When Vietnam veterans say “welcome home” to one another, it’s an act of remembering — memories of loyalty, selflessness and the cold shoulder the American people gave them on their return from a war the nation did not understand.
On Saturday, “welcome home” finally changed from a slogan of solemn solidarity to one of triumph.
Around 300 veterans, families, military officials and supporters gathered at the Central Texas State Veterans Cemetery in Killeen to dedicate the Vietnam Veterans Memorial — the first of its kind at a state veterans cemetery in Texas.
The black granite memorial was created by sculptor Troy Kelley, of Salado, and took two years to plan.
Vietnam Veterans of America Chapter 1000 facilitated the fundraising and donations of time, material, money and talent.
The dedication ceremony highlighted the sacrifices of the young men and women who served in the Vietnam War, a 10-year ground war that cost the lives of approximately 50,000 American soldiers and more than a million Vietnamese troops and civilians.
Upon the conflict’s end by American withdrawal from Saigon in 1975, U.S. troops experienced a wave of anti-war fervor and hatred after landing on their home shores.
Eric Brown, the director of the cemetery, said the treatment U.S. troops received after their fighting for their country was inexcusable.
“As a veteran, I can not imagine the feeling of returning home to an unsupportive climate and hostilities from those you raise your right hand to defend,” he said. “Yet I take solace in knowing we have evolved as a nation. Unfortunately this evolution came at a terrible price.”
Retired Lt. Gen. Paul E. Funk Sr., the keynote speaker at the event and a troop commander in 1st Cavalry Division’s 1st Squadron, 9th Cavalry Regiment in Vietnam, said the soldiers in Vietnam fought a “young man’s war” that brought them face to face with the enemy — forever changing the men who came back.
“The average combat unit served 240 days in combat situations in Vietnam — in World War II it was 40 days,” Funk said. “A lot of those young people who went there saw a lot of the face of the enemy.”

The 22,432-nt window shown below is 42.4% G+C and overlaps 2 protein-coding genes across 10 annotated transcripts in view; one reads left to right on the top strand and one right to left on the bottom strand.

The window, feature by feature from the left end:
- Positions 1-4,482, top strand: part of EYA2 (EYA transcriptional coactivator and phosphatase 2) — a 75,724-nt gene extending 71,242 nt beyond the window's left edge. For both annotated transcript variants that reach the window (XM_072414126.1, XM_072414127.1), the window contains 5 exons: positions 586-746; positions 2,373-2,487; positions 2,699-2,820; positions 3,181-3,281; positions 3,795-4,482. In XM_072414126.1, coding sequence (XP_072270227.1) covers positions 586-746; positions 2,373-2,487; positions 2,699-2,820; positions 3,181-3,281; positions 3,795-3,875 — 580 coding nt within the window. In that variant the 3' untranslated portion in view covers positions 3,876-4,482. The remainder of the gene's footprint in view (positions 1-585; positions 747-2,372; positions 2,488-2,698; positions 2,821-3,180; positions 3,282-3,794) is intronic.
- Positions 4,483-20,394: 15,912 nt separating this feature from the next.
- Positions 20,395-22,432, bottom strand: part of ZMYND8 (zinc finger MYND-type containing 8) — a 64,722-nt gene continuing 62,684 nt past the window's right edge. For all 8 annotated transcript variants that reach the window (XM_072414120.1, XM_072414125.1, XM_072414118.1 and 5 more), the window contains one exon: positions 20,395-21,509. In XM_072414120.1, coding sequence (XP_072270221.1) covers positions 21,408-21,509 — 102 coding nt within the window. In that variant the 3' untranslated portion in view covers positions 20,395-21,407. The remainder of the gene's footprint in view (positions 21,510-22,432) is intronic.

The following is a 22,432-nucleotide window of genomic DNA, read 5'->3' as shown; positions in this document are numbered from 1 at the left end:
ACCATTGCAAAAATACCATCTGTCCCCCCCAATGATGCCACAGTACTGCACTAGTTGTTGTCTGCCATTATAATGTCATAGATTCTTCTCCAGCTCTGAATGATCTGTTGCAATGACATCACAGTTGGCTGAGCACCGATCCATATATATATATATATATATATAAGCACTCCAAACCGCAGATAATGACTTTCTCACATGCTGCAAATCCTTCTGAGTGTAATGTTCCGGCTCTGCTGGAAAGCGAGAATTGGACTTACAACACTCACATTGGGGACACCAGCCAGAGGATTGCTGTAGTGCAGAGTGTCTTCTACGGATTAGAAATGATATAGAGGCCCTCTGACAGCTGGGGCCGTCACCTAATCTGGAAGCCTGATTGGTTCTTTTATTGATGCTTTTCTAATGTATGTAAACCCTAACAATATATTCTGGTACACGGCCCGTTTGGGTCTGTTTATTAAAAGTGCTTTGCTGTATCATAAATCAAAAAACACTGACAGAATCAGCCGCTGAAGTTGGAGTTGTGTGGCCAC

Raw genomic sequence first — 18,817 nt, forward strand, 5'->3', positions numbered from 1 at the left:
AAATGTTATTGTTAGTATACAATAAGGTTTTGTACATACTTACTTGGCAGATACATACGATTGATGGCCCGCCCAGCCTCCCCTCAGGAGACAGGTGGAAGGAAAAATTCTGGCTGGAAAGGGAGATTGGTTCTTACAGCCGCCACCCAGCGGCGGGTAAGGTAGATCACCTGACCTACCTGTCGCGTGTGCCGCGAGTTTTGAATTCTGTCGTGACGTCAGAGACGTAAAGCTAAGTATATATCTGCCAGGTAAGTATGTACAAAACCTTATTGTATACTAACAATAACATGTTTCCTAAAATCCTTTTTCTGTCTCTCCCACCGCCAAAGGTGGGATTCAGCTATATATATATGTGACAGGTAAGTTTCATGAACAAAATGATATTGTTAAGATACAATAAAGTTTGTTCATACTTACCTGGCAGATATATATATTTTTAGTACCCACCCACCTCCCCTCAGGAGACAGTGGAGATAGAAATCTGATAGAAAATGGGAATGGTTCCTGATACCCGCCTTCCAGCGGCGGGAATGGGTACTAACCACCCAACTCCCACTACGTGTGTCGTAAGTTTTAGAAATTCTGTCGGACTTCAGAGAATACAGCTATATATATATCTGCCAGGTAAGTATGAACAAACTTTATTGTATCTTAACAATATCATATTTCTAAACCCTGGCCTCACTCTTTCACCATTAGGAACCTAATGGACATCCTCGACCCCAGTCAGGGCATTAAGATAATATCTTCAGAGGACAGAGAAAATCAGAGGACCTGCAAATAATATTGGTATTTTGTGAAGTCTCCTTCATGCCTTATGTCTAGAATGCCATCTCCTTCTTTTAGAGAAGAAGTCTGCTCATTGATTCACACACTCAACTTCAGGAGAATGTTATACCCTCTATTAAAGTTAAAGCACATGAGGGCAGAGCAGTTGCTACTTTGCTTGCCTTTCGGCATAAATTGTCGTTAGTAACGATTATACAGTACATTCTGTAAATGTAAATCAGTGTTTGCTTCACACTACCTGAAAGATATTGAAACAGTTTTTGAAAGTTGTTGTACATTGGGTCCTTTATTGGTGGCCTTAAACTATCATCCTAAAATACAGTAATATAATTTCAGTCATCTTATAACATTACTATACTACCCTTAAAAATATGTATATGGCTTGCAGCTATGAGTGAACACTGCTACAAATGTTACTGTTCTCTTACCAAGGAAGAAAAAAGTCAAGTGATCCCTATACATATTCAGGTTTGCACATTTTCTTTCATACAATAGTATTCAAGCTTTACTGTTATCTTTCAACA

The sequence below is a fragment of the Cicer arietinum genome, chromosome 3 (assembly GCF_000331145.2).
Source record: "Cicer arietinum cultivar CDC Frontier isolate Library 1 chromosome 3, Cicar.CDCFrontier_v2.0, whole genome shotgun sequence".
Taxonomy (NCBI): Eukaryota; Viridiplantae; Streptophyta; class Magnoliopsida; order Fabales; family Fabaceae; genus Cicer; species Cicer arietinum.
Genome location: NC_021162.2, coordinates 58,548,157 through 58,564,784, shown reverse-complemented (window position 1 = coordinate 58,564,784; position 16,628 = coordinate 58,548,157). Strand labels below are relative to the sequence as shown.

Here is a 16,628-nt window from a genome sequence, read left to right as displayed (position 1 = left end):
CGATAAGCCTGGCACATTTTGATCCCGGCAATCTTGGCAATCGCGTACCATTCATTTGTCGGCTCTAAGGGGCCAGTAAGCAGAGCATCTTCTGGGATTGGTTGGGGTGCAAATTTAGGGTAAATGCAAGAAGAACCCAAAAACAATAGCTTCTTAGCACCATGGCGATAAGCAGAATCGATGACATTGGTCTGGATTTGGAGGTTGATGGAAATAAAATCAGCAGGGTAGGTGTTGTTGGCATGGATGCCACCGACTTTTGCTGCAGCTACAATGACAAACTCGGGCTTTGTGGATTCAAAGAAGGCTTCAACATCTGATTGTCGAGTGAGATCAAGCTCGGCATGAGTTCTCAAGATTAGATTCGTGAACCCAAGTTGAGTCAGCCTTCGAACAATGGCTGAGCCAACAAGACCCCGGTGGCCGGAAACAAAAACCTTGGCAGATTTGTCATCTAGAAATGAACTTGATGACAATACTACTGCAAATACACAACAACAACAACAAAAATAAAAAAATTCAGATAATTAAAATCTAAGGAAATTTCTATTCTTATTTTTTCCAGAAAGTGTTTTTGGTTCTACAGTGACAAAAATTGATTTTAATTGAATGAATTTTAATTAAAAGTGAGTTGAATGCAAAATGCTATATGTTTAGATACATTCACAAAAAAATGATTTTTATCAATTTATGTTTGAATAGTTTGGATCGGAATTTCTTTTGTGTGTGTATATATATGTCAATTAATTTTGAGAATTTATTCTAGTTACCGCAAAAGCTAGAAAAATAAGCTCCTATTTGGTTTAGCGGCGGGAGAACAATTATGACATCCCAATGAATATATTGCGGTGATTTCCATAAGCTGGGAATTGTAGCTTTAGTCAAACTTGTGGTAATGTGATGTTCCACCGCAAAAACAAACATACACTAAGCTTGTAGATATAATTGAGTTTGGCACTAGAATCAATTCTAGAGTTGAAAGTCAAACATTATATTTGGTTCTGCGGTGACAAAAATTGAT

Funk said the last memory of the war for those who fought in it were the “no man left behind” mentality of the young soldiers.
“The people that fought there, our kids, never backed down and never left anyone behind,” Funk said. “Our guys all knew that we were coming for them, and if you think that doesn’t carry through to this day, you’re wrong.”
Brown said the Veterans Land Board is planning on installing three future Vietnam memorials at state cemeteries in Abilene, Mission and Corpus Christi.
DETAILS OF THE MEMORIAL
The term “Welcome Home” is the headline on the new Vietnam Veterans Memorial at the Central Texas State Veterans Cemetery in Killeen.
“That’s a standard greeting now among Vietnam veterans,” said Troy Kelley, describing when a pair of Vietnam veterans shake hands, and say “Welcome home” to each other.
Kelley, a Vietnam veteran, is the Salado sculptor who designed the memorial.
The term “Welcome Home” is not the only feature of the permanent monument that was dedicated Saturday.
“I used images that were unique to Vietnam,” said Kelley, describing the scenes of war near the base of the black-granite monument, which stands 7-feet tall in the center and 4-feet tall at the ends.
The monument includes the different seals of the armed forces, along with an homage to MIAs and POWs — many who never returned.
Perhaps the real highlight of the monument, however, are the dozens of quotes — some signed by the author, some not — from Vietnam veterans in Central Texas and elsewhere.
Kelley reached out to those veterans and asked them to write down a statement about what they wanted to say about the war — something they were not asked when they returned from Vietnam.
“I told them here’s your opportunity,” Kelley said.
“Jesus, my soul is in your hands,” according to the one of the quotes.
Another reads: “Nowhere to run to ... no place to hide.”
Cliff Baldwin, a Vietnam veteran involved with the project, picked out more than a year ago the saying he wanted to go on the memorial: “Dust-off, request urgent medevac, over” — an Army radio call for help and reference to the many soldiers who were wounded and had to be helicoptered out of the battlefield during the war.
The memorial is the first Vietnam War monument in Killeen and in a state veterans cemetery in Texas to honor all Vietnam veterans.